What kind of construction delays might we see in Q4 2018?

Dec 4, 2018, 14:19 PM by Nathan Adkins

Since 2011, more new units have hit the U.S. apartment market than in the previous year. This seven-year acceleration looks to be coming to an end, however. In competitive markets, what goes up must come down. Recent construction data suggest that multifamily supply growth will peak in Q4 2018 and correct to near the 10-year average by 2020.

Figure 1. Apartment Completions Forecast: EA Sum of Markets

181204 construction delays - fig 1

Source: CBRE Econometric Advisors, Q3 2018.

If you’ve been reading EA’s Q3 2018 Apartment Overview and Outlook, you may be saying, “don’t completions routinely come in at 15-25% under the construction projections (Fig. 1’s blue columns)?” What kind of construction delays might we see in Q4 2018?

Our two-year forecasts use property-level construction data from Dodge Data & Analytics. Dodge tracks U.S. construction projects through six phases of construction, from pre-planning through completion. The tracking data include the number of units and the target completion date for each project. These data allow us to forecast near-term supply growth with great precision. Put simply, the completions forecast for the next two years come directly from observed building projects; they are not predictions from a statistical model. Beyond those two years, construction data are less complete and less reliable, so our statistical model kicks in to estimate supply based on modeled supply and demand dynamics.

Our near-term supply forecast is precise (in that it is an observation, not a prediction), but that does not make it necessarily accurate. Dodge reports target completion dates for thousands of properties across the country. For a variety of reasons, projects are not always completed on schedule. Things like labor shortages, inclement weather, and shipping delays for foreign-made construction materials all contribute to late deliveries.

Figure 2 shows the percentage of forecasted completions, since 2014, which arrived on time by the number of quarters forecasted ahead. On average, 78% of completions forecasted for next quarter arrive on time, while 22% are delayed to subsequent quarters. This pattern of over-estimation continues for 3 quarters, pushing more and more near-term completions to later quarters, which haven’t yet begun to forecast delays, and so are then under-estimated.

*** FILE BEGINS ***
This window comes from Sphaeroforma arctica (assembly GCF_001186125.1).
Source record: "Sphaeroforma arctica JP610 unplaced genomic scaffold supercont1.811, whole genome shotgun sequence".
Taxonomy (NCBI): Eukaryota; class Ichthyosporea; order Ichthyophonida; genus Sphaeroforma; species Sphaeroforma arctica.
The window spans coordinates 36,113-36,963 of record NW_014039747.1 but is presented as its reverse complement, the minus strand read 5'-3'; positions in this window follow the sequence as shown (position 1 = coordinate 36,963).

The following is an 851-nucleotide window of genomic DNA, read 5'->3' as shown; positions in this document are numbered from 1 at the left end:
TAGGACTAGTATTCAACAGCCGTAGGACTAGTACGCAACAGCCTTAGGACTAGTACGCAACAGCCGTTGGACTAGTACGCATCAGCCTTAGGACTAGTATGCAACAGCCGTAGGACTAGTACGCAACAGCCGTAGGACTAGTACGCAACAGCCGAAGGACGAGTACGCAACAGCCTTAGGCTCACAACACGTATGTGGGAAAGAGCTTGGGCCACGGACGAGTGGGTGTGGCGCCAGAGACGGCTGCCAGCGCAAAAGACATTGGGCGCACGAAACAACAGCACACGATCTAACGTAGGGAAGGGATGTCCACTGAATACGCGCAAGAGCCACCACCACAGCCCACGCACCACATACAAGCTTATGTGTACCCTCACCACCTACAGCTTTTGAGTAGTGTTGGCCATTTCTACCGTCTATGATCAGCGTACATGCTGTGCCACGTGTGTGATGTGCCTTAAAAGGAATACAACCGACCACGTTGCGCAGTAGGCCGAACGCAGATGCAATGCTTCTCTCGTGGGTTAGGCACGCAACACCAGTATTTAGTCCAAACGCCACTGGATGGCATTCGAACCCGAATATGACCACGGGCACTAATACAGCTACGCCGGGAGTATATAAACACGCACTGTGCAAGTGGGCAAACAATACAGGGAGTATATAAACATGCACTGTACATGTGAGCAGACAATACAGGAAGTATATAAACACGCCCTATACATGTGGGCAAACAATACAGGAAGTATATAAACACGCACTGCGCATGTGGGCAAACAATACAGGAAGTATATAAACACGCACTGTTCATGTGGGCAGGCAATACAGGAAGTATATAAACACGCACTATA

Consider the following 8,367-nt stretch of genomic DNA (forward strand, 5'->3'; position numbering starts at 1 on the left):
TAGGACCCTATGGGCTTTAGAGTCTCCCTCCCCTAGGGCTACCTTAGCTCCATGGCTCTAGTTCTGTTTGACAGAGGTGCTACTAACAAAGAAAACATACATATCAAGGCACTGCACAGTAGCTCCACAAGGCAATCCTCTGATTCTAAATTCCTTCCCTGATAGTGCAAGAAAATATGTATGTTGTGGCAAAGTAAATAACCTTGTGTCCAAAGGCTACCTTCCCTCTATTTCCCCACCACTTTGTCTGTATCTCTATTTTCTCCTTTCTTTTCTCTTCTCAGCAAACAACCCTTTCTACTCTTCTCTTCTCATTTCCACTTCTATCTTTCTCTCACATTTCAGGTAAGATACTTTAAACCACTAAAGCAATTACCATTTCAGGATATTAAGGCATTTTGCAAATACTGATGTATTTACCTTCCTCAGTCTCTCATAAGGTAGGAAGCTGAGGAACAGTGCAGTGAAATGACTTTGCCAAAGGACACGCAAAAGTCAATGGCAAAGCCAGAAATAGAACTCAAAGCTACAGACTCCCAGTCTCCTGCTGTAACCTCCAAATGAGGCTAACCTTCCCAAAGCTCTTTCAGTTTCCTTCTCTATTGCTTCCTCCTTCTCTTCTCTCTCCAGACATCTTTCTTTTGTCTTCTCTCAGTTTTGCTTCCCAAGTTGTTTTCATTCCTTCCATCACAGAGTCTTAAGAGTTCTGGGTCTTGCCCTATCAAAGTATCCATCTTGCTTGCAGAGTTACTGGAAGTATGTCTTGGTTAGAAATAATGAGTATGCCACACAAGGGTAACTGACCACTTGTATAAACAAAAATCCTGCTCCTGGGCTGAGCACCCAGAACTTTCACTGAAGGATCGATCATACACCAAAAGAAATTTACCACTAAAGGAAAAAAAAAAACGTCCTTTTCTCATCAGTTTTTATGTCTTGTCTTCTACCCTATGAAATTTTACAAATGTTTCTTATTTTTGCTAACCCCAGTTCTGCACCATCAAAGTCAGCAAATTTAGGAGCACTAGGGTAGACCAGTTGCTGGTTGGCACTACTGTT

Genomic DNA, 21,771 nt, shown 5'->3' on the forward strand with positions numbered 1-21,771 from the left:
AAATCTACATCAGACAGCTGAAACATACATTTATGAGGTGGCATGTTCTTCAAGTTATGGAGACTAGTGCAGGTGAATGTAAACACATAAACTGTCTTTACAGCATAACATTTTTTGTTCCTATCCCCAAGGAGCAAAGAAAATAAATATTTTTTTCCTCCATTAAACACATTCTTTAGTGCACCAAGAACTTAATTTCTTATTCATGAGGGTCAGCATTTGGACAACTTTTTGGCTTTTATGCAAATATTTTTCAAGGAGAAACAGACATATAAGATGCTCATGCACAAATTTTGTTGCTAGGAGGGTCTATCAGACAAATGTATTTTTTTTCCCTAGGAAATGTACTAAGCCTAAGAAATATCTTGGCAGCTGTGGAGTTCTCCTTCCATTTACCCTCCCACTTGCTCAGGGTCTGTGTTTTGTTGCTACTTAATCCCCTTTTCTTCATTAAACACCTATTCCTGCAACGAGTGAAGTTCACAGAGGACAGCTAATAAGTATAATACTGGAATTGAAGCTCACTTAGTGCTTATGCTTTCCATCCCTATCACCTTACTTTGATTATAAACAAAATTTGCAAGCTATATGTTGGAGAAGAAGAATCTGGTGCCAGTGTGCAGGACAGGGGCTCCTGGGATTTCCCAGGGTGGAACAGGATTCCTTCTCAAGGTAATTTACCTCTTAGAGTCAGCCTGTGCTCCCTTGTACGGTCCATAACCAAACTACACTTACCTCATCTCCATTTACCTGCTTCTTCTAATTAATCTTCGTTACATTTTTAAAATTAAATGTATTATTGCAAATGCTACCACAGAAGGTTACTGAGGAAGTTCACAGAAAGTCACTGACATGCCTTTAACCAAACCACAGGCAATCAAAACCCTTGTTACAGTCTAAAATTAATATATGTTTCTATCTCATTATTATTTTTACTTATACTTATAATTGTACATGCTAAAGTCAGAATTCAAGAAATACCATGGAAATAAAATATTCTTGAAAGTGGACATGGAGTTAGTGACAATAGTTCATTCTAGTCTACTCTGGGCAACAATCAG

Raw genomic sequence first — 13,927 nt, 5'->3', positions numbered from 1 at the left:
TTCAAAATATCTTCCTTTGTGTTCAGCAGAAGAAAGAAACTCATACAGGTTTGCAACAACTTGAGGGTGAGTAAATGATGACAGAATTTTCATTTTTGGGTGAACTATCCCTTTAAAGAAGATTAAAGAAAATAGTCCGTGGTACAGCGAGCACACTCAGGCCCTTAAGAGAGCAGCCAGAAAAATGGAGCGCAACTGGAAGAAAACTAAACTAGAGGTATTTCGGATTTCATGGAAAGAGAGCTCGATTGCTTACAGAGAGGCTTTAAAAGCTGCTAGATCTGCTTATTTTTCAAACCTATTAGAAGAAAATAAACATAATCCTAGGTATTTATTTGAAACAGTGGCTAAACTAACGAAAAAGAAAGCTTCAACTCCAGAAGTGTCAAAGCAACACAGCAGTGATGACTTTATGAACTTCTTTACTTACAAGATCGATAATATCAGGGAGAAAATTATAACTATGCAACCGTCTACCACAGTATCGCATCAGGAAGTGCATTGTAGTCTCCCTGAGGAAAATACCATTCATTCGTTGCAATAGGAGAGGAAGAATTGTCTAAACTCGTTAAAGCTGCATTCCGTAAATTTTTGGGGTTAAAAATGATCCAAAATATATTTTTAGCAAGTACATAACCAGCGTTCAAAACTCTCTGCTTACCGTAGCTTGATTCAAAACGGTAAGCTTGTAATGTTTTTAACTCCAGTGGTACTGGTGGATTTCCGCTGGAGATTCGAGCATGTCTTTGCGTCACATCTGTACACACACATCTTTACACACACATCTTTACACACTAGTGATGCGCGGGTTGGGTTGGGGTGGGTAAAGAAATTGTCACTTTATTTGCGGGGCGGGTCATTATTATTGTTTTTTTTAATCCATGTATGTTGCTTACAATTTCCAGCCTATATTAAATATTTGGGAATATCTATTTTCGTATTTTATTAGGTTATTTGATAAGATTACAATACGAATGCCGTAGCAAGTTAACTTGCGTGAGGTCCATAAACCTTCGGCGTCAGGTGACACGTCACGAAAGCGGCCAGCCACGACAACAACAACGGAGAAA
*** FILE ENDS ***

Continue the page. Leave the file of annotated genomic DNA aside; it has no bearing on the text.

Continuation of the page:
Figure 2. Completions Forecast Overestimation

181204 construction delays - fig 2

Source: CBRE Econometric Advisors, Q3 2018.

Using the percentages from Figure 2, we can adjust our construction forecast to reflect historic over- and under-estimation. Figure 3 compares the adjusted and original construction forecasts. The adjusted completions are now forecast to peak in Q2 2018 and experience a slightly slower deceleration in the near term.

Figure 3. Sum of Markets Completions

181204 construction delays - fig 3

Source: CBRE Econometric Advisors, Q3 2018.

We can identify a pattern of delays in recent completions data at the Sum of Market level, but at the market and submarket levels, data on delays are highly variable. Adjusting the data comes with the risk that we will bias our forecast by smoothing over idiosyncratic, but accurate, near-term market behavior. Finally, a parsimonious model is often preferred in forecasting because it is less prone to overfitting errors and is more interpretable. In this case, we use construction data because it is precise and has a direct connection to the market reality, though delays may occur. These are actual building projects currently under construction with expected completions dates in these quarters. Finally, we don’t mind some variability in the exact timing of near-term completions because the construction data accurately predict cumulative completions over the next two years. Figure 4 shows the average percent of projected completions which complete within up to 8 forecasted quarters.

Figure 4. Average Forecasted Completions Delivering within Timeframes

181204 construction delays - fig 4

Source: CBRE Econometric Advisors, Q3 2018.

By using two years of construction data and then shifting to the statistical model, we incorporate precise near-term data into rent forecasts while also maintaining 2-year accuracy in total supply. That is, while next quarter’s completions projection is likely too high, yearly and bi-yearly projections are increasingly accurate.


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